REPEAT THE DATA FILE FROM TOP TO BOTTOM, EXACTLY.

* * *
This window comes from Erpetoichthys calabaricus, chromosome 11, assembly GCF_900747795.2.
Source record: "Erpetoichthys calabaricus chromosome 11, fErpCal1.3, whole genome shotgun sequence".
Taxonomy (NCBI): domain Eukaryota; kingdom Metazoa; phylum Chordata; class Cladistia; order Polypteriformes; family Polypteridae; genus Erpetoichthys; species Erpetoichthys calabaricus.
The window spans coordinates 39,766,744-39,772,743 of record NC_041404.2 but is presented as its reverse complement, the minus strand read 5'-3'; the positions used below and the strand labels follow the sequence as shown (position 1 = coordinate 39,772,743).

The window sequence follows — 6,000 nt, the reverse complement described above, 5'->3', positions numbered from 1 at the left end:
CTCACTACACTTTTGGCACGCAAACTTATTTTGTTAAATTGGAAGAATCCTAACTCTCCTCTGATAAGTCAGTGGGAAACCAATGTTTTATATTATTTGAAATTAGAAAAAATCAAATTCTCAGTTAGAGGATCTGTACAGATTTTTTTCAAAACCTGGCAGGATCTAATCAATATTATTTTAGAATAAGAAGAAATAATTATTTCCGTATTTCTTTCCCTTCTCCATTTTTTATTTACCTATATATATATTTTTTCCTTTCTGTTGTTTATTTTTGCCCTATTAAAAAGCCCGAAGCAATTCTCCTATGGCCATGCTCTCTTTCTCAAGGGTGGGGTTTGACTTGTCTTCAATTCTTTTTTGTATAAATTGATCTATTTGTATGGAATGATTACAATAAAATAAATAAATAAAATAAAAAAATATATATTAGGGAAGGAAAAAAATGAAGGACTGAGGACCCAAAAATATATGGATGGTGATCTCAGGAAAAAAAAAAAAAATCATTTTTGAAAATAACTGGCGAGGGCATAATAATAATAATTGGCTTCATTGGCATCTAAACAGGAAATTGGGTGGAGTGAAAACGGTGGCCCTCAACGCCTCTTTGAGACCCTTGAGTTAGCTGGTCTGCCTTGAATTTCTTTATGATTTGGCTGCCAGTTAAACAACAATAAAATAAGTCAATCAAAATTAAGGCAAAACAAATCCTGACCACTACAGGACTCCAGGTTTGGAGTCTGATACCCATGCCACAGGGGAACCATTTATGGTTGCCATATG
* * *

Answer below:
This window comes from Erpetoichthys calabaricus, chromosome 11, assembly GCF_900747795.2.
Source record: "Erpetoichthys calabaricus chromosome 11, fErpCal1.3, whole genome shotgun sequence".
Taxonomy (NCBI): domain Eukaryota; kingdom Metazoa; phylum Chordata; class Cladistia; order Polypteriformes; family Polypteridae; genus Erpetoichthys; species Erpetoichthys calabaricus.
The window spans coordinates 39,766,744-39,772,743 of record NC_041404.2 but is presented as its reverse complement, the minus strand read 5'-3'; the positions used below and the strand labels follow the sequence as shown (position 1 = coordinate 39,772,743).

The window sequence follows — 6,000 nt, the reverse complement described above, 5'->3', positions numbered from 1 at the left end:
CTCACTACACTTTTGGCACGCAAACTTATTTTGTTAAATTGGAAGAATCCTAACTCTCCTCTGATAAGTCAGTGGGAAACCAATGTTTTATATTATTTGAAATTAGAAAAAATCAAATTCTCAGTTAGAGGATCTGTACAGATTTTTTTCAAAACCTGGCAGGATCTAATCAATATTATTTTAGAATAAGAAGAAATAATTATTTCCGTATTTCTTTCCCTTCTCCATTTTTTATTTACCTATATATATATTTTTTCCTTTCTGTTGTTTATTTTTGCCCTATTAAAAAGCCCGAAGCAATTCTCCTATGGCCATGCTCTCTTTCTCAAGGGTGGGGTTTGACTTGTCTTCAATTCTTTTTTGTATAAATTGATCTATTTGTATGGAATGATTACAATAAAATAAATAAATAAAATAAAAAAATATATATTAGGGAAGGAAAAAAATGAAGGACTGAGGACCCAAAAATATATGGATGGTGATCTCAGGAAAAAAAAAAAAAATCATTTTTGAAAATAACTGGCGAGGGCATAATAATAATAATTGGCTTCATTGGCATCTAAACAGGAAATTGGGTGGAGTGAAAACGGTGGCCCTCAACGCCTCTTTGAGACCCTTGAGTTAGCTGGTCTGCCTTGAATTTCTTTATGATTTGGCTGCCAGTTAAACAACAATAAAATAAGTCAATCAAAATTAAGGCAAAACAAATCCTGACCACTACAGGACTCCAGGTTTGGAGTCTGATACCCATGCCACAGGGGAACCATTTATGGTTGCCATATG